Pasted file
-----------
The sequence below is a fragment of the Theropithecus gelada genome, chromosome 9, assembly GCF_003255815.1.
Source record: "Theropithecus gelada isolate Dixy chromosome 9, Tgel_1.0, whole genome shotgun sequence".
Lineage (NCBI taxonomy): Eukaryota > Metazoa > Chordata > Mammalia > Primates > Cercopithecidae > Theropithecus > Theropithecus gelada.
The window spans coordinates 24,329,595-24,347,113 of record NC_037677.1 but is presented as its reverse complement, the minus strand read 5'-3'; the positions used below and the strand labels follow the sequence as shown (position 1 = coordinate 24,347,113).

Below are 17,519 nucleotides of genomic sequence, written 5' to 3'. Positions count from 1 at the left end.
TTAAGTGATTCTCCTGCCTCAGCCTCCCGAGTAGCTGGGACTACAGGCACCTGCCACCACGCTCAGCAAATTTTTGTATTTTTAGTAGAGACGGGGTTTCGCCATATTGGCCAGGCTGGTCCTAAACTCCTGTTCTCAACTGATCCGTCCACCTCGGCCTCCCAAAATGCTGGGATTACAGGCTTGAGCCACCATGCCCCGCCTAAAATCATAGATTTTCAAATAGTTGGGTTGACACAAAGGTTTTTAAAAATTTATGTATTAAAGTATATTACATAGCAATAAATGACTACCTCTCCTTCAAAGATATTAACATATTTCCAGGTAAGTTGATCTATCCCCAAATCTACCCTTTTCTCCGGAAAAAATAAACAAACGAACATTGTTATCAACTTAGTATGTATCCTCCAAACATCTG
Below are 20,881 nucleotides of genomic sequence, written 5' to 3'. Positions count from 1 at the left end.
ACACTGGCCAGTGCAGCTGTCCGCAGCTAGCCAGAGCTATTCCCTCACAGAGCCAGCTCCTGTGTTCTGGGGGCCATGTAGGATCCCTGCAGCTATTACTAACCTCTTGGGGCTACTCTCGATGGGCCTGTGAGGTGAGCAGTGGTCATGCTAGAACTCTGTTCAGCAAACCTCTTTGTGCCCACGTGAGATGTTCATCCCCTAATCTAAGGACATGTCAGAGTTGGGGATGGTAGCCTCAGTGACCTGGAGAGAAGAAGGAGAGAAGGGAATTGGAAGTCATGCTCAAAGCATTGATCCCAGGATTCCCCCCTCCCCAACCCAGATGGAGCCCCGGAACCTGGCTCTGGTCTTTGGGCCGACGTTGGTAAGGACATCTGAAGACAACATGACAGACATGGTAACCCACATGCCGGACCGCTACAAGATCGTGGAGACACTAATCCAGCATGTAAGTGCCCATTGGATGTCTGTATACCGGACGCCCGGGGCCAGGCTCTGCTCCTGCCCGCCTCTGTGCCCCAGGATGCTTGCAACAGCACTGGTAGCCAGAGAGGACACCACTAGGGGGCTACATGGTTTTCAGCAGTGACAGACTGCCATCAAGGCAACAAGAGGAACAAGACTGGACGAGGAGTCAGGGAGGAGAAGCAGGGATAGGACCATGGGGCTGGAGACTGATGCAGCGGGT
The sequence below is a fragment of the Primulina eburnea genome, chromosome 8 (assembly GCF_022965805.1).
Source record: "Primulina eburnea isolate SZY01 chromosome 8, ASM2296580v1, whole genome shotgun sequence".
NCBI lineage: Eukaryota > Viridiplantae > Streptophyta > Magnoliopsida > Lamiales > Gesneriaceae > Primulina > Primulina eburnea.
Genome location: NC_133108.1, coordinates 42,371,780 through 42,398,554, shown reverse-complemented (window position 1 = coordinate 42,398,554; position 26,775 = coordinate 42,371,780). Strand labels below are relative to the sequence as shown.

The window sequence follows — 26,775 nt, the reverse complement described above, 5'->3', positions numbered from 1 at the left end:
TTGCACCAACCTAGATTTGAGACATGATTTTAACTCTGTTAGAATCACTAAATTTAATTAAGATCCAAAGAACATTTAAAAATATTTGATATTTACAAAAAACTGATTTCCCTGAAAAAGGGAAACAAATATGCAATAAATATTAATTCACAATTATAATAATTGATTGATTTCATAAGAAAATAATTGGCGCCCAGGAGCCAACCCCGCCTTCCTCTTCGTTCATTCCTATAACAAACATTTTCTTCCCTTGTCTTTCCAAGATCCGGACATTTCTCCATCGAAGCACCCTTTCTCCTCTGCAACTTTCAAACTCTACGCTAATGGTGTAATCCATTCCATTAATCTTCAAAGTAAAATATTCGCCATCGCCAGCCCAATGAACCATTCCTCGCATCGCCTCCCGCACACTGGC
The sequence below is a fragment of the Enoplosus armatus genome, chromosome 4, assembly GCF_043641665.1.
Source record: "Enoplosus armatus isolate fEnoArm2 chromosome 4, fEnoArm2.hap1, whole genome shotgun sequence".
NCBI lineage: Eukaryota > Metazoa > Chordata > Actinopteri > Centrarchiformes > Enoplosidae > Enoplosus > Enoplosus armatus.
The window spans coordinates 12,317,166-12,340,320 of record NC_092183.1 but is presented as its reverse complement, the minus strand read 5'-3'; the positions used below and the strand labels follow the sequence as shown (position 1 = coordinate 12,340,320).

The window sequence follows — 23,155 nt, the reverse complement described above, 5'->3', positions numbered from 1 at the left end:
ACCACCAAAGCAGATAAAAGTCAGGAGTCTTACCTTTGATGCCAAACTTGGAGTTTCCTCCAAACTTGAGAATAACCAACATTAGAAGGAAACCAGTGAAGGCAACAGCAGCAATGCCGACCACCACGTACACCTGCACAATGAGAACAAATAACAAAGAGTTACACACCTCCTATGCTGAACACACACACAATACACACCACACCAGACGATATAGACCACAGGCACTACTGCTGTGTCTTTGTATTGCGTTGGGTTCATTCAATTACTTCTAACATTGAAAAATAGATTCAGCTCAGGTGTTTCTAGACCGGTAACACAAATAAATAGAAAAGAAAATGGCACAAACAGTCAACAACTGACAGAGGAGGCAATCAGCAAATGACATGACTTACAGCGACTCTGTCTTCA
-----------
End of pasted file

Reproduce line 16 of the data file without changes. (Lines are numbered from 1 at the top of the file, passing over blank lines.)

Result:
Source record: "Enoplosus armatus isolate fEnoArm2 chromosome 4, fEnoArm2.hap1, whole genome shotgun sequence".